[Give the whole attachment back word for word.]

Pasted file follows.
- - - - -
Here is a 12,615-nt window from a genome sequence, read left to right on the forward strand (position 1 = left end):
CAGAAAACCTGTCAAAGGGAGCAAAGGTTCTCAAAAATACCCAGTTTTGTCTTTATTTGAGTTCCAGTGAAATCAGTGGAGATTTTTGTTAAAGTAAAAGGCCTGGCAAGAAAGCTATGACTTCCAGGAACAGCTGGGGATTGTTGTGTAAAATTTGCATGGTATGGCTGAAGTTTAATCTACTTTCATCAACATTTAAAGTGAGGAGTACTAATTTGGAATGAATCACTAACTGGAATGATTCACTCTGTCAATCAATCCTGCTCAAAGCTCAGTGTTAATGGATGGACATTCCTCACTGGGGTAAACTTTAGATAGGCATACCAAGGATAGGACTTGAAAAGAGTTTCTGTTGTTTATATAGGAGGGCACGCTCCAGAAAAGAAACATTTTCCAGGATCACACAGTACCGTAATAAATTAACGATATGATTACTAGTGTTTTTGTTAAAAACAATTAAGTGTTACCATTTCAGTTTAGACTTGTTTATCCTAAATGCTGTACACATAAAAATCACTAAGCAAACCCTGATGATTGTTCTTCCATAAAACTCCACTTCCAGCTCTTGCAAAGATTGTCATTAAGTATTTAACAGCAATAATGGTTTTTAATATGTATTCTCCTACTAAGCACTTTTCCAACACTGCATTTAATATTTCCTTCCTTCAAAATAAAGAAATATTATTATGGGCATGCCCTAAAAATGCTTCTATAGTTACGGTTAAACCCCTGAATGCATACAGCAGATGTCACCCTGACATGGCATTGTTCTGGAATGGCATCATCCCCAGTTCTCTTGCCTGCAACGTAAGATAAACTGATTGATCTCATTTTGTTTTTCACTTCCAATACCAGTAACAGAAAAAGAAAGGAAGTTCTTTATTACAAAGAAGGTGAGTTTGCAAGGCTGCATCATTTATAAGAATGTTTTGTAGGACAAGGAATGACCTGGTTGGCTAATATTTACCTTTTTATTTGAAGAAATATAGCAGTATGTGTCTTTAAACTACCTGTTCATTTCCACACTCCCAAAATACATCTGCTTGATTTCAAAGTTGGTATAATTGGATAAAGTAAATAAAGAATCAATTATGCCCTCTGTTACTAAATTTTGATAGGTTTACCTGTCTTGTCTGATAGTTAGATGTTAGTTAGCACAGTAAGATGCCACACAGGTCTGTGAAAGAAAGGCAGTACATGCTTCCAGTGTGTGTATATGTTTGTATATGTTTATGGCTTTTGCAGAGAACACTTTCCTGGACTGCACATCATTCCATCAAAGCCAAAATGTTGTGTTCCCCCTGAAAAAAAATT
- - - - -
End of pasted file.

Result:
Here is a 12,615-nt window from a genome sequence, read left to right on the forward strand (position 1 = left end):
CAGAAAACCTGTCAAAGGGAGCAAAGGTTCTCAAAAATACCCAGTTTTGTCTTTATTTGAGTTCCAGTGAAATCAGTGGAGATTTTTGTTAAAGTAAAAGGCCTGGCAAGAAAGCTATGACTTCCAGGAACAGCTGGGGATTGTTGTGTAAAATTTGCATGGTATGGCTGAAGTTTAATCTACTTTCATCAACATTTAAAGTGAGGAGTACTAATTTGGAATGAATCACTAACTGGAATGATTCACTCTGTCAATCAATCCTGCTCAAAGCTCAGTGTTAATGGATGGACATTCCTCACTGGGGTAAACTTTAGATAGGCATACCAAGGATAGGACTTGAAAAGAGTTTCTGTTGTTTATATAGGAGGGCACGCTCCAGAAAAGAAACATTTTCCAGGATCACACAGTACCGTAATAAATTAACGATATGATTACTAGTGTTTTTGTTAAAAACAATTAAGTGTTACCATTTCAGTTTAGACTTGTTTATCCTAAATGCTGTACACATAAAAATCACTAAGCAAACCCTGATGATTGTTCTTCCATAAAACTCCACTTCCAGCTCTTGCAAAGATTGTCATTAAGTATTTAACAGCAATAATGGTTTTTAATATGTATTCTCCTACTAAGCACTTTTCCAACACTGCATTTAATATTTCCTTCCTTCAAAATAAAGAAATATTATTATGGGCATGCCCTAAAAATGCTTCTATAGTTACGGTTAAACCCCTGAATGCATACAGCAGATGTCACCCTGACATGGCATTGTTCTGGAATGGCATCATCCCCAGTTCTCTTGCCTGCAACGTAAGATAAACTGATTGATCTCATTTTGTTTTTCACTTCCAATACCAGTAACAGAAAAAGAAAGGAAGTTCTTTATTACAAAGAAGGTGAGTTTGCAAGGCTGCATCATTTATAAGAATGTTTTGTAGGACAAGGAATGACCTGGTTGGCTAATATTTACCTTTTTATTTGAAGAAATATAGCAGTATGTGTCTTTAAACTACCTGTTCATTTCCACACTCCCAAAATACATCTGCTTGATTTCAAAGTTGGTATAATTGGATAAAGTAAATAAAGAATCAATTATGCCCTCTGTTACTAAATTTTGATAGGTTTACCTGTCTTGTCTGATAGTTAGATGTTAGTTAGCACAGTAAGATGCCACACAGGTCTGTGAAAGAAAGGCAGTACATGCTTCCAGTGTGTGTATATGTTTGTATATGTTTATGGCTTTTGCAGAGAACACTTTCCTGGACTGCACATCATTCCATCAAAGCCAAAATGTTGTGTTCCCCCTGAAAAAAAATT